In-brief: adoption of Internet of Things technologies puts a premium on the use of network segmentation to ensure connected devices don’t undermine the overall security of the network, according to Cisco’s Scott Harrell.
I’m speaking on a frequent (and increasing) basis with customers about the opportunities and risks that they need to prepare for as they continue to support new business models related to mobility, cloud and the Internet of Things (IoT).
In many instances, my discussions with customers turn to the need for cybersecurity. Security models will need to radically change in order to provide the right level of protection for this new, connected world. One crucial aspect that I often encourage practitioners to think differently about is network segmentation.
In the early days of networking, a primary goal was merely to connect systems within an environment and between disparate locations. These networks and their components extended to wherever employees and data were located. But these first generation networks were often implemented in a flat and unsegmented way.
As networks grew and expanded, new devices and applications with widely varying security postures were connected to them. Today, this includes mobile devices, web-enabled and mobile applications, hypervisors, social media, web browsers, and home computers. These devices expand the attack surface of networks and creates opportunities for attackers to compromise non-critical assets and pivot from there to attack more critical assets and data.
Modern networks extend even farther and comprise data centers, endpoints, virtual, mobile, and the cloud. As adoption of IoT strategies evolves, security and network practitioners must rethink how the resources on their network are separated and improper or malicious communications between resources can be limited or disallowed.
This kind of segmentation is imperative to ensure that highly secure access is consistently maintained. Proper policies must be applied to protect valuable business data and intellectual property, limit the lateral spread of malware and inhibit reconnaissance.
Having the right approach in place to segregate valuable network resources enables security practitioners to establish policies that allow only designated users to access sensitive information for specific applications, servers, and network resources. In fact, applying proper network segmentation can make it much more challenging for an attacker to locate and gain access to valuable information. In some cases, when an attack is underway, segmentation can be used to provide dynamic controls to contain a network intrusion and limit the damage from an incident.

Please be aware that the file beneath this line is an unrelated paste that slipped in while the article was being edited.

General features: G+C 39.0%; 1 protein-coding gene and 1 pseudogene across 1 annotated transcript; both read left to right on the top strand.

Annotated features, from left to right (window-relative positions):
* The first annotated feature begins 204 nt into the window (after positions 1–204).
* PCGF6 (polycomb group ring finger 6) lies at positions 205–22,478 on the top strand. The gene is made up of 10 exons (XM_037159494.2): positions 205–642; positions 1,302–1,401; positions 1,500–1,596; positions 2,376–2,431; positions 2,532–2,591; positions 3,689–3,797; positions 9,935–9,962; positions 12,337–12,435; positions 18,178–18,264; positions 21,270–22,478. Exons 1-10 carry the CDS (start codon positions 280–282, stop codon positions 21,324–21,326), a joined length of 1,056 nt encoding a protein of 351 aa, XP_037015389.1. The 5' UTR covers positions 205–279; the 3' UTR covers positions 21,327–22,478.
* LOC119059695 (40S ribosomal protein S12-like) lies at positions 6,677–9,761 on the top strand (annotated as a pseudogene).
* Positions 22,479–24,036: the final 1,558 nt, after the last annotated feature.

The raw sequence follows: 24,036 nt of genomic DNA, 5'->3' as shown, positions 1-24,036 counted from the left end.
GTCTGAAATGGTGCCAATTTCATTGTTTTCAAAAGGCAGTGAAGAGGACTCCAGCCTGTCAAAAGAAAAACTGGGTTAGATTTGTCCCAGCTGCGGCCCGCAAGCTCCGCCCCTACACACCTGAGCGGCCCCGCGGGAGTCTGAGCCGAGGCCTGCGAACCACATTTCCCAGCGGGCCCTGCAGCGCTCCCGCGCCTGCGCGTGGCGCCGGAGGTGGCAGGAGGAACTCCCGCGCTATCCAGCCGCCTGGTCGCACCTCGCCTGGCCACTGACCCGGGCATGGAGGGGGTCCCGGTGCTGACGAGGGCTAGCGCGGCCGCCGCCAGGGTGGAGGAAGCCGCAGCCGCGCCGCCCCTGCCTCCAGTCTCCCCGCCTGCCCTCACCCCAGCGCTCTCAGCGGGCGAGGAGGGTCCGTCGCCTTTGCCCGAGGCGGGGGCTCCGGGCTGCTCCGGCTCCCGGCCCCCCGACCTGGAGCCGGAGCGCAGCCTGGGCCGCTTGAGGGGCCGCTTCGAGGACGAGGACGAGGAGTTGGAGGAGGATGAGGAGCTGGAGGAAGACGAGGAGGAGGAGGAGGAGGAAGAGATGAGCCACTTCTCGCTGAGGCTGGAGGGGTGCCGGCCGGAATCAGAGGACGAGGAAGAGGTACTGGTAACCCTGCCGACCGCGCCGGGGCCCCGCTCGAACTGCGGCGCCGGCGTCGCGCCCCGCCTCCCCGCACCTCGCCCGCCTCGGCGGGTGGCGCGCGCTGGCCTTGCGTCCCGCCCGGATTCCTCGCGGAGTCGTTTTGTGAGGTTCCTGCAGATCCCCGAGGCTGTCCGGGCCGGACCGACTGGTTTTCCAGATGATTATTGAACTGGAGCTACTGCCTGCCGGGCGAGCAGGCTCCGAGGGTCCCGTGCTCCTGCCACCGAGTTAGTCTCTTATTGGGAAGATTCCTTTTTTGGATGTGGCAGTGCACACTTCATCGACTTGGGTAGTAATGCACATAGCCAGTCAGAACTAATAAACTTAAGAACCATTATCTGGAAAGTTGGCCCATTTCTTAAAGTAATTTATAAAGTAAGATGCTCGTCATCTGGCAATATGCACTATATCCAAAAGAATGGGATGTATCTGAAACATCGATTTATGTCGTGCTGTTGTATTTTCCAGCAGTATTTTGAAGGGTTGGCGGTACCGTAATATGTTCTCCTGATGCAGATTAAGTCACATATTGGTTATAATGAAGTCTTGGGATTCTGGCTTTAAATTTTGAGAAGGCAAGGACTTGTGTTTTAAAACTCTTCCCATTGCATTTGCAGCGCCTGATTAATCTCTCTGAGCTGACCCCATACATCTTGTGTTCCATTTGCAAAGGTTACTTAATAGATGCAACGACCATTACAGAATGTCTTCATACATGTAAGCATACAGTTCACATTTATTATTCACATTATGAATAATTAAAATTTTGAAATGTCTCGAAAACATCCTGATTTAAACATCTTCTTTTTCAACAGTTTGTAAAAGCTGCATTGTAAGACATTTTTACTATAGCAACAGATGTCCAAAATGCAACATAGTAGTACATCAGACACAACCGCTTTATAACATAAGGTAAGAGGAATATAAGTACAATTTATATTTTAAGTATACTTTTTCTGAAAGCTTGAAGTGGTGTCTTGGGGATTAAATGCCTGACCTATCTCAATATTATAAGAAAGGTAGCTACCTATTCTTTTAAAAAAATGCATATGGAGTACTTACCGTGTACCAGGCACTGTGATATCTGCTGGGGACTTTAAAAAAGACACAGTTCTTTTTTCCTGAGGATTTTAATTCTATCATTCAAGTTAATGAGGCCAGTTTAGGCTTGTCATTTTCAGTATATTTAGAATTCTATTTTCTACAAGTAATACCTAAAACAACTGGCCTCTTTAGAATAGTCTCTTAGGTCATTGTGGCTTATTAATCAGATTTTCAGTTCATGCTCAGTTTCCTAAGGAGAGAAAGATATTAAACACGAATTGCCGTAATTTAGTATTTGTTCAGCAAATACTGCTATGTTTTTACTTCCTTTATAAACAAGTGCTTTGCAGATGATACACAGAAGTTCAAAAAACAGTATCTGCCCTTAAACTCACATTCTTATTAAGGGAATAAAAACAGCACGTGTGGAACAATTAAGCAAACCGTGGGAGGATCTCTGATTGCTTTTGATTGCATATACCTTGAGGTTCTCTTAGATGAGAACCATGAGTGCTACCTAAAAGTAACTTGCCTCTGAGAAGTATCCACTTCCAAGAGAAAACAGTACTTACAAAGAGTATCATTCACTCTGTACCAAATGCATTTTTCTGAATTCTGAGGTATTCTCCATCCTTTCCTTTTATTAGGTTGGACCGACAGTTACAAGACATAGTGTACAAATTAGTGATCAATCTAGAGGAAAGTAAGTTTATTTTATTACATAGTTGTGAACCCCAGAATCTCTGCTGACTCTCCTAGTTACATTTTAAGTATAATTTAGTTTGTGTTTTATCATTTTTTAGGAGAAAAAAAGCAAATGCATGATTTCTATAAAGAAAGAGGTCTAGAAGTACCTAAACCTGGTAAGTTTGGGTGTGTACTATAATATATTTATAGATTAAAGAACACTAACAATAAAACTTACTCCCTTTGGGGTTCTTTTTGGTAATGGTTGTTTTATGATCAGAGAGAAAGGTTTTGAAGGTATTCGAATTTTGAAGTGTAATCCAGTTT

To illustrate how this might be applied in a real world setting, imagine the implications for a hospital or health care environment. In such an environment, segmentation is crucial. Clinical staff need uninterrupted access to critical tools like IV pumps, respirators and patient monitoring systems. At the same time, patients seeking care at the hospital want to enjoy Internet-enabled games and other forms of entertainment during their hospital stay. Segmentation makes sure that a savvy patient playing an Internet game on their smart phone or laptop can’t also access patient records or disrupt the operation of a life-sustaining device in an adjacent room.
For organizations embracing technology transitions such as IoT, cloud and mobility, now is the time to revisit and evolve existing network designs that have been in place for years. The technology is available today to apply segmentation strategies that enable you to apply these innovations and maintain a strong security posture. For example, administrators can create policies that de-couple access entitlements from IP addresses. This means that practitioners can establish common access policies that are role-based and that dynamically segment access. This is a far simpler approach than using multiple virtual LANs (or vLANs) to manage users’ access and then copying complicated access control lists across the network.
Today there are 10 billion connected devices but that number is expected to grow exponentially – exceeding 50 billion sensors, objects, and other connected “things” by the year 2020.
Unfortunately, attackers don’t discriminate. Their motives and persistence have increased along with their understanding of new technology and its applications. That means that the number and variety of attacks will likewise increase as we continue to connect previously unconnected objects and devices to the Internet. To capitalize on the vast opportunities that the IoT represents, we must take steps now to apply network segmentation policies that can keep pace with the growth and diversity of the modern network.